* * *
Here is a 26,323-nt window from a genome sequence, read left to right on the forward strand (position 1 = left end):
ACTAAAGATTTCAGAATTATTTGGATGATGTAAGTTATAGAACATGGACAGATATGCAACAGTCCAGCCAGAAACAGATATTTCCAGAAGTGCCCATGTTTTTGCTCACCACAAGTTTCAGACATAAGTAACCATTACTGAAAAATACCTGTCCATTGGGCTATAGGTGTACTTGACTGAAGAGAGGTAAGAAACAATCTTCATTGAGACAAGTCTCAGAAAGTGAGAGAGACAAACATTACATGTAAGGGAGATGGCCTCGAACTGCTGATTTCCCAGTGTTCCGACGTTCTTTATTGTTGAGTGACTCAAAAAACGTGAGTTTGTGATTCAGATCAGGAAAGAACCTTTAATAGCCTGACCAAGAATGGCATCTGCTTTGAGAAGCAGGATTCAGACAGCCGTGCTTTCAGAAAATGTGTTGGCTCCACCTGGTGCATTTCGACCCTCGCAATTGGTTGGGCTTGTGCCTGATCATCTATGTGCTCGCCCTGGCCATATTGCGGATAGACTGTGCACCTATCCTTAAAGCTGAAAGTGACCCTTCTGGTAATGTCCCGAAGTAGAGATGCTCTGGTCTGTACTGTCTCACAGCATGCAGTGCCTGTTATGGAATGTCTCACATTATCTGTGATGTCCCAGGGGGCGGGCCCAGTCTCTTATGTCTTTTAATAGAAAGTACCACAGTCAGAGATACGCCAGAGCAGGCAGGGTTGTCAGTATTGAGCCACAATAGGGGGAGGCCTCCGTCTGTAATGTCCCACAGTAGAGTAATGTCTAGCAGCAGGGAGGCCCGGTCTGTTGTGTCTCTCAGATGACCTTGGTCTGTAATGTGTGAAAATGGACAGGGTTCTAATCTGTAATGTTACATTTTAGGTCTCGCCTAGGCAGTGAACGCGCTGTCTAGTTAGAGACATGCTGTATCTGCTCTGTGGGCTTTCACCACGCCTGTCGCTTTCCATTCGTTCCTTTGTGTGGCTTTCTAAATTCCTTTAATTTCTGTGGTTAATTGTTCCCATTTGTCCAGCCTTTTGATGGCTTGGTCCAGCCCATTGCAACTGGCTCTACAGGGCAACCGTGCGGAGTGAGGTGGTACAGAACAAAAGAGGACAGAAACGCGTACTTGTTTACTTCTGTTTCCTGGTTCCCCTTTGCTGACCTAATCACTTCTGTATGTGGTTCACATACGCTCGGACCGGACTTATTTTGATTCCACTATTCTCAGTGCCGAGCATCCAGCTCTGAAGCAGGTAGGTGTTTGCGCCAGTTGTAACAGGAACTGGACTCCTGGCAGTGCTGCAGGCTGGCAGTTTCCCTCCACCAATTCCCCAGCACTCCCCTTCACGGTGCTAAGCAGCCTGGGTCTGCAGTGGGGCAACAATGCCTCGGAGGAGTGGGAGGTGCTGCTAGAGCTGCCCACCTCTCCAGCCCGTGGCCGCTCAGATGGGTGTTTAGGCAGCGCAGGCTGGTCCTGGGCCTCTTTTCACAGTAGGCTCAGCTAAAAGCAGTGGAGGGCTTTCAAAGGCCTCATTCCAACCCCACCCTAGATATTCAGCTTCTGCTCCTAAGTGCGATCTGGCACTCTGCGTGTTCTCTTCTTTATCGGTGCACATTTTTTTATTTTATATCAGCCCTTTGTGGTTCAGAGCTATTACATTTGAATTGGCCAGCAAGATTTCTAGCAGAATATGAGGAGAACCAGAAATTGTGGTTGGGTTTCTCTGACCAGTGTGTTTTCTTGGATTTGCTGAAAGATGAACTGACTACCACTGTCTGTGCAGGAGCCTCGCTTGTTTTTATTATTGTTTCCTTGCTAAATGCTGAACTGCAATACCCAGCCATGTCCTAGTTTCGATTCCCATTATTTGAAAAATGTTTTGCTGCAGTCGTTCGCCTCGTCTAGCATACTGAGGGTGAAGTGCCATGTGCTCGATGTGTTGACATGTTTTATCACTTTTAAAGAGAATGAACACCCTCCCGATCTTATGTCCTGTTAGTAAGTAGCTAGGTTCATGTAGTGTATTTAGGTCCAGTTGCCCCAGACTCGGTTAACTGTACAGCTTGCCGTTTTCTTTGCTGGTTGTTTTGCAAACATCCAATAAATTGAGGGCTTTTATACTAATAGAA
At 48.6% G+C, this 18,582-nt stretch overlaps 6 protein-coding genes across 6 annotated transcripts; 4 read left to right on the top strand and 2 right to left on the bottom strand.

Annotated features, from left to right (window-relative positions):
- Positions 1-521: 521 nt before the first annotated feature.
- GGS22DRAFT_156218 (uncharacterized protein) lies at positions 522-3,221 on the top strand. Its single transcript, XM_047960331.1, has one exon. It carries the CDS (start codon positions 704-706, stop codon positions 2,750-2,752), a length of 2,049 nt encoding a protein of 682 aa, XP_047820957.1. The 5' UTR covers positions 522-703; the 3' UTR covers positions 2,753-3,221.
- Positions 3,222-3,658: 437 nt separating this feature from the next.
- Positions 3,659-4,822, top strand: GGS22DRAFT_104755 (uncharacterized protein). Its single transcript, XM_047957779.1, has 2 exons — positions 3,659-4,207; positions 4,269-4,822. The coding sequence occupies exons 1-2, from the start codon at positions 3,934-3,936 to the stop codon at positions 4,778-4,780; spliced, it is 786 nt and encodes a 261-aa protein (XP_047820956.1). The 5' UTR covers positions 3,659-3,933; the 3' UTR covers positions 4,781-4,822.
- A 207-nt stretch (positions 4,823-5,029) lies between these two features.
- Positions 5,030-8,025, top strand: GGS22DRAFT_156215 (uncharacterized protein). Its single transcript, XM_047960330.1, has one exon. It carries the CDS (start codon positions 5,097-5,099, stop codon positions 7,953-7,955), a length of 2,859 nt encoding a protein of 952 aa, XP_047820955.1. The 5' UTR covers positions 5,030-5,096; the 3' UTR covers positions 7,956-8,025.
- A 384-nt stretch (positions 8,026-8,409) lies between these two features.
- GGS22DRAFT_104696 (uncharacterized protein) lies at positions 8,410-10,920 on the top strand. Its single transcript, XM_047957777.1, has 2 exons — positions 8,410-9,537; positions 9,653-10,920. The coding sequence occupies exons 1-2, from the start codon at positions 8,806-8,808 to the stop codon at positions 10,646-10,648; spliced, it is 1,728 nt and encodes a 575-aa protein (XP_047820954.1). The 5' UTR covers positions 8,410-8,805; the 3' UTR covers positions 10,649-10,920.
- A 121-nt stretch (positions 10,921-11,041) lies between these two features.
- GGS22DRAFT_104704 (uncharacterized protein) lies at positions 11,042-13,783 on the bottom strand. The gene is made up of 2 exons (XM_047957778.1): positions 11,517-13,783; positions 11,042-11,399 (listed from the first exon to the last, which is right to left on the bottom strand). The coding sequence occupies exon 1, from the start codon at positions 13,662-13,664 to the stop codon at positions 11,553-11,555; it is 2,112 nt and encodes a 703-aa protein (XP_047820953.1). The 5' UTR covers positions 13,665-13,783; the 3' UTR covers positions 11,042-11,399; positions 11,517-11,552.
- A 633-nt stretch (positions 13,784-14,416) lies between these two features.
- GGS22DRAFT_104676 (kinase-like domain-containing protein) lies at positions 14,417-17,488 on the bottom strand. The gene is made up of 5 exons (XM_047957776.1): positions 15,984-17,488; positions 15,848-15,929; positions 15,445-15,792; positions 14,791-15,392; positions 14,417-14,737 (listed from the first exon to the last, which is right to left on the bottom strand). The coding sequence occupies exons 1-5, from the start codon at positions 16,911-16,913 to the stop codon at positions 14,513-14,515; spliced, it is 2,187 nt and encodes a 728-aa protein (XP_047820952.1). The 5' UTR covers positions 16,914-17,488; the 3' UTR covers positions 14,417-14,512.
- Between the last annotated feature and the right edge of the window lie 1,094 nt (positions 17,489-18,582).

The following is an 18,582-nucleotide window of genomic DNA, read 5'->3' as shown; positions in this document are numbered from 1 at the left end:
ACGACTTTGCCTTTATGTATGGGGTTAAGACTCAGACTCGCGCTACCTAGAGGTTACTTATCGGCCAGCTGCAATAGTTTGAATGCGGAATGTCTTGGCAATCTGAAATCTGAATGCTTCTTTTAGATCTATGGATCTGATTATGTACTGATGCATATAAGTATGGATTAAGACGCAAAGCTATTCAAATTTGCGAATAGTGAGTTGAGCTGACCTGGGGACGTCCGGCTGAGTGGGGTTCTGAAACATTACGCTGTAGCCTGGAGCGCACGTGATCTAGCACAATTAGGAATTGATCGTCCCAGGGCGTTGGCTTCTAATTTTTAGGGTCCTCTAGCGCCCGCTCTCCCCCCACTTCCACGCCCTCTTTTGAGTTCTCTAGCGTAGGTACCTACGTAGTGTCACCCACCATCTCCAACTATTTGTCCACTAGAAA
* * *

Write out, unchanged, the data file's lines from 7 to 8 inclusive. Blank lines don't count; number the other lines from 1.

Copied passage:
- Positions 3,222-3,658: 437 nt separating this feature from the next.
- Positions 3,659-4,822, top strand: GGS22DRAFT_104755 (uncharacterized protein). Its single transcript, XM_047957779.1, has 2 exons — positions 3,659-4,207; positions 4,269-4,822. The coding sequence occupies exons 1-2, from the start codon at positions 3,934-3,936 to the stop codon at positions 4,778-4,780; spliced, it is 786 nt and encodes a 261-aa protein (XP_047820956.1). The 5' UTR covers positions 3,659-3,933; the 3' UTR covers positions 4,781-4,822.